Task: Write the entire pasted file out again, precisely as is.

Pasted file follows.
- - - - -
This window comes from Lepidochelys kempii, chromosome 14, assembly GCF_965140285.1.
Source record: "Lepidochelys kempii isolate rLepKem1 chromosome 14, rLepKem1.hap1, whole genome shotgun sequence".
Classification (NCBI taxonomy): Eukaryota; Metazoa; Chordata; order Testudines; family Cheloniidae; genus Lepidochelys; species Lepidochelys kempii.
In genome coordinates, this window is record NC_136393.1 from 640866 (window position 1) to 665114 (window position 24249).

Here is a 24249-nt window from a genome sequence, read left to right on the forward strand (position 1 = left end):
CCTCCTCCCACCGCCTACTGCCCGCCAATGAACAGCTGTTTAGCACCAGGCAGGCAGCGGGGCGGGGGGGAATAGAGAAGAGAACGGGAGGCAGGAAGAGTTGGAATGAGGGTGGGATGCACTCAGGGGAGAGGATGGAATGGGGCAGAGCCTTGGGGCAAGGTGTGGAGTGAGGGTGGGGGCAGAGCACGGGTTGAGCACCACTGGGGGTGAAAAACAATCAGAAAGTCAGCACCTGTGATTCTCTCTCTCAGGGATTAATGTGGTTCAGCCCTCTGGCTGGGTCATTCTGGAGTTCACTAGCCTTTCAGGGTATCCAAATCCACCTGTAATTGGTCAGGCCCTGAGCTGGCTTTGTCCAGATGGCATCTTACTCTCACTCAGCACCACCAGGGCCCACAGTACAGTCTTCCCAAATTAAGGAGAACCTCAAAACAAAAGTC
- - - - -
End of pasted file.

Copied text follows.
This window comes from Lepidochelys kempii, chromosome 14, assembly GCF_965140285.1.
Source record: "Lepidochelys kempii isolate rLepKem1 chromosome 14, rLepKem1.hap1, whole genome shotgun sequence".
Classification (NCBI taxonomy): Eukaryota; Metazoa; Chordata; order Testudines; family Cheloniidae; genus Lepidochelys; species Lepidochelys kempii.
In genome coordinates, this window is record NC_136393.1 from 640866 (window position 1) to 665114 (window position 24249).

Here is a 24249-nt window from a genome sequence, read left to right on the forward strand (position 1 = left end):
CCTCCTCCCACCGCCTACTGCCCGCCAATGAACAGCTGTTTAGCACCAGGCAGGCAGCGGGGCGGGGGGGAATAGAGAAGAGAACGGGAGGCAGGAAGAGTTGGAATGAGGGTGGGATGCACTCAGGGGAGAGGATGGAATGGGGCAGAGCCTTGGGGCAAGGTGTGGAGTGAGGGTGGGGGCAGAGCACGGGTTGAGCACCACTGGGGGTGAAAAACAATCAGAAAGTCAGCACCTGTGATTCTCTCTCTCAGGGATTAATGTGGTTCAGCCCTCTGGCTGGGTCATTCTGGAGTTCACTAGCCTTTCAGGGTATCCAAATCCACCTGTAATTGGTCAGGCCCTGAGCTGGCTTTGTCCAGATGGCATCTTACTCTCACTCAGCACCACCAGGGCCCACAGTACAGTCTTCCCAAATTAAGGAGAACCTCAAAACAAAAGTC